Clockwise from top left, Oklahoma 2018 gubernatorial candidates: Lt. Gov. Todd Lamb, Kevin Stitt, Drew Edmondson, Dan Fisher, OKC Mayor Mick Cornett, State Auditor and Inspector Gary Jones, Connie Johnson and Gary Richardson. (NonDoc)

In less than four months, Oklahomans will take to the polls to vote in primary elections. Republicans, Democrats and Libertarians will all vote for their party’s gubernatorial nominee June 26. A runoff election could be held Aug. 28 if any party does not select its nominee with more than 50 percent of the vote in June.

For this episode of How We Got Here, NonDoc’s editor in chief sat down with Bryan Fried and Alex Weintz of FKG Consulting to discuss the 2018 gubernatorial race with Joe Dorman, the 2014 Democratic nominee for governor and the current CEO of the Oklahoma Institute for Child Advocacy.

Dorman describes his experience running for governor and discusses OICA’s hope that current candidates are pressed with the question, “What are you going to do to improve the lives of Oklahoma’s children?” He also recalls his first campaign for state representative in 2002, the same year in which current Republican gubernatorial candidate Gary Richardson ran as an independent.

Richardson’s insurgent, aggressive candidacies then and now provide the “how we got here” of today’s episode. Richardson has gone on the attack again in 2018, battling businessman Kevin Stitt for territory in Tulsa and Lt. Gov Todd Lamb on taxes. Meanwhile, former Attorney General Drew Edmondson is making his second run for the Democratic gubernatorial nomination, having lost in 2010 to then-Lt. Gov. Jari Askins. Now, former state Sen. Connie Johnson is challenging him on a ballot that will also feature medical marijuana.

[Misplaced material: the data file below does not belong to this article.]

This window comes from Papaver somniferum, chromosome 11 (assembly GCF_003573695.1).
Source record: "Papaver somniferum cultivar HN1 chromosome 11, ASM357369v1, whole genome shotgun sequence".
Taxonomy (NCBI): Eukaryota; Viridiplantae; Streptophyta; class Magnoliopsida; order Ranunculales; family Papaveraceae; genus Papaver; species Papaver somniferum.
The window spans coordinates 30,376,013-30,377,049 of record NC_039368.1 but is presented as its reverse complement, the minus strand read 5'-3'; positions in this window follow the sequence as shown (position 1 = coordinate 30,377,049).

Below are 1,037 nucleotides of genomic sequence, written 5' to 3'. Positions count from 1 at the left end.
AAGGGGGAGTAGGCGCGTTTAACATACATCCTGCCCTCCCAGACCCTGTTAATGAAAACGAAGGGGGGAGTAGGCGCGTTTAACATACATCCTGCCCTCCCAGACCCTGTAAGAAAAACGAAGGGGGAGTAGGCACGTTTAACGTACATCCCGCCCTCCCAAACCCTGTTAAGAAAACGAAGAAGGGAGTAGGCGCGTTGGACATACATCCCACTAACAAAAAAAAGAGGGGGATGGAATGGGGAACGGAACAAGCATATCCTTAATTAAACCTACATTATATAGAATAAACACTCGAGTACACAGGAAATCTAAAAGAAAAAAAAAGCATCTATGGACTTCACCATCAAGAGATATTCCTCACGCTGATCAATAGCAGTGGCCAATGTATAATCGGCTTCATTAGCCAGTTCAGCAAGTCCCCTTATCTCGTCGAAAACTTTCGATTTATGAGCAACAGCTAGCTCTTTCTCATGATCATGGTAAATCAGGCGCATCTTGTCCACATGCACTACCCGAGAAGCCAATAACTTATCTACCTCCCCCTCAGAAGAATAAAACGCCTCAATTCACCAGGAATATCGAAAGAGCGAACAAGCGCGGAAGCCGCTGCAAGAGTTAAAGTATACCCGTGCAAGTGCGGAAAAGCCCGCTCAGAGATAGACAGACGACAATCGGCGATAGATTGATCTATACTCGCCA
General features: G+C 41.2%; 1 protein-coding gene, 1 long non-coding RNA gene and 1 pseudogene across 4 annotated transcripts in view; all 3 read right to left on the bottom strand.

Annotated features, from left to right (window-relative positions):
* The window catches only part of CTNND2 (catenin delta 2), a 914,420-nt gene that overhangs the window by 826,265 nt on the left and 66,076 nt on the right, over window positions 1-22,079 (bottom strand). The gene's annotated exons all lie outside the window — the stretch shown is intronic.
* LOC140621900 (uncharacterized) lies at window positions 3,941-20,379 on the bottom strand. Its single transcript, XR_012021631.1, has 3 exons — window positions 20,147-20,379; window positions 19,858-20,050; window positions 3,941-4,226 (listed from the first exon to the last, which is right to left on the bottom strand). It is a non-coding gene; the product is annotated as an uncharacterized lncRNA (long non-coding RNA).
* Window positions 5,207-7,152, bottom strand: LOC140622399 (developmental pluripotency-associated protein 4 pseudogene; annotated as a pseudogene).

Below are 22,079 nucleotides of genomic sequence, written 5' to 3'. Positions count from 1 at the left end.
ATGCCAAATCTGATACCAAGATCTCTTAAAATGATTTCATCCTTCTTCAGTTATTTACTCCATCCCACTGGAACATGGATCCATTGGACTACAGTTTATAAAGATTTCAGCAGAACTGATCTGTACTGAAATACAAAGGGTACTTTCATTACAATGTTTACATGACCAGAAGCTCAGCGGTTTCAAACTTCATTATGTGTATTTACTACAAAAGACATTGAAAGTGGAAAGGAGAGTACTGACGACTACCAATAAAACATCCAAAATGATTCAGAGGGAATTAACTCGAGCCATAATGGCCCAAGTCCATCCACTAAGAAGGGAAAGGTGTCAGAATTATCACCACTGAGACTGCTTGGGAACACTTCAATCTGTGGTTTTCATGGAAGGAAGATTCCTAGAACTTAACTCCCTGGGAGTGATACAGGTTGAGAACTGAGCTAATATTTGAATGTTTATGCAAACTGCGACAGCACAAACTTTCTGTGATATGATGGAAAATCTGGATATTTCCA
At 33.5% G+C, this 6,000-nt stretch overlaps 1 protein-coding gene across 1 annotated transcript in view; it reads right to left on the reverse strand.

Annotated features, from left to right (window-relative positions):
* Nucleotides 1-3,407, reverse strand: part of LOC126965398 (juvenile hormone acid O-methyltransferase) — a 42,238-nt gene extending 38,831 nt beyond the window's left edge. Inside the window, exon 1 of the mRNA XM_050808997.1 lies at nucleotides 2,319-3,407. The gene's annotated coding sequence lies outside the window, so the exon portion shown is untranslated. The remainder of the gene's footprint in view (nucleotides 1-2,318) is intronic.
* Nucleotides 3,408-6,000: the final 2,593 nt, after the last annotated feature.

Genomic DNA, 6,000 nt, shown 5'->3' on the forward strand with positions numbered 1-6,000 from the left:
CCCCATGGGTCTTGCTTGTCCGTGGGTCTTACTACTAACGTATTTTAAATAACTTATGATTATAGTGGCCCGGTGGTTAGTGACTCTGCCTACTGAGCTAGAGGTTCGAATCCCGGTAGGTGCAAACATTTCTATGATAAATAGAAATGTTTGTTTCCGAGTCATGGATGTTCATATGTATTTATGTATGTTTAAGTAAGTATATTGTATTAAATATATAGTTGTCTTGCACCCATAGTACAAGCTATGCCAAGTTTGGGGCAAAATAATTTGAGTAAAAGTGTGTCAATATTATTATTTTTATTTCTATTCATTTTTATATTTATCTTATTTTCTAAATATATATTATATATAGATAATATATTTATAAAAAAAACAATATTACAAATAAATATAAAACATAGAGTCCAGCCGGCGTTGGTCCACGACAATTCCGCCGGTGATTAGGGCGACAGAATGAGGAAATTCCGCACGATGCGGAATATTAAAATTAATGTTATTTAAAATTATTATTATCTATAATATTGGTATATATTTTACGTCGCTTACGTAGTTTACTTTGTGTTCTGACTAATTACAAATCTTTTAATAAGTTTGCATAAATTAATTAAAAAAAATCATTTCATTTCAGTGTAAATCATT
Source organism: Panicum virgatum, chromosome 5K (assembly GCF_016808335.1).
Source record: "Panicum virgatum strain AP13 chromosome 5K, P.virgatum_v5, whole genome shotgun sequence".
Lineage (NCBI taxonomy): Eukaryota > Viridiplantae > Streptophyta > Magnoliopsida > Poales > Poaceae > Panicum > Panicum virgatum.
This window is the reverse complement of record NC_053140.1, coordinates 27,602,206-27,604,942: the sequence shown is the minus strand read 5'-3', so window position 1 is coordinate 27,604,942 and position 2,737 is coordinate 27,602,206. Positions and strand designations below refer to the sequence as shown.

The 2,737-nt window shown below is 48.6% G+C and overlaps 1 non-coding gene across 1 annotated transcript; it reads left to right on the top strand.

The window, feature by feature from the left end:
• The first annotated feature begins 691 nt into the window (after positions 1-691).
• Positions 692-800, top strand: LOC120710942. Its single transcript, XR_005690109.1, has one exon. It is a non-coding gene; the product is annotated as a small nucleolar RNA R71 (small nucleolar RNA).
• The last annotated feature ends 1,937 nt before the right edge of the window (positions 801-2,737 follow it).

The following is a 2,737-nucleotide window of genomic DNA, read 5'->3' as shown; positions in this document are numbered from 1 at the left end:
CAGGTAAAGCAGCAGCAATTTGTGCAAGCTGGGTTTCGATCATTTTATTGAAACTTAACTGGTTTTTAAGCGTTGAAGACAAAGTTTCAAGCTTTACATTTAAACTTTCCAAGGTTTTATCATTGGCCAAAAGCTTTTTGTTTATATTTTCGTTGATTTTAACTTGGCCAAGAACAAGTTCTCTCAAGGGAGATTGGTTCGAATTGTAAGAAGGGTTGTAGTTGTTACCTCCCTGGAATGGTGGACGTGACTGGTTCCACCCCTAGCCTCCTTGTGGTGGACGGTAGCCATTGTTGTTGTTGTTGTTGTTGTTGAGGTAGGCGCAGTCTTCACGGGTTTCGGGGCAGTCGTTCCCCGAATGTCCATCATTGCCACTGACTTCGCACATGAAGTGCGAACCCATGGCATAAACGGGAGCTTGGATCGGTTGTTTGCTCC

For these topics and more — including how an 82-year-old woman in Rush Springs recalls Oklahoma City Mayor Mick Cornett — listen to episode 3 of How We Got Here by listening to the embedded audio file below or subscribing on Apple PodcastsPodbeanGoogle Play and Pocket Casts.

(Editor’s note: How We Got Here is produced in partnership between NonDoc and FKG Consulting, a lobbying and public policy firm based in Oklahoma City. In each episode, all participants speak freely on the topic at hand. To view a list of FKG’s clients — including the Oklahoma Institute of Child Advocacy — go here.)

Links to candidate websites

Libertarian candidates

While the podcast above did not focus on the three candidates vying for the Oklahoma Libertarian party nomination, links to their websites can be found here:

Election Details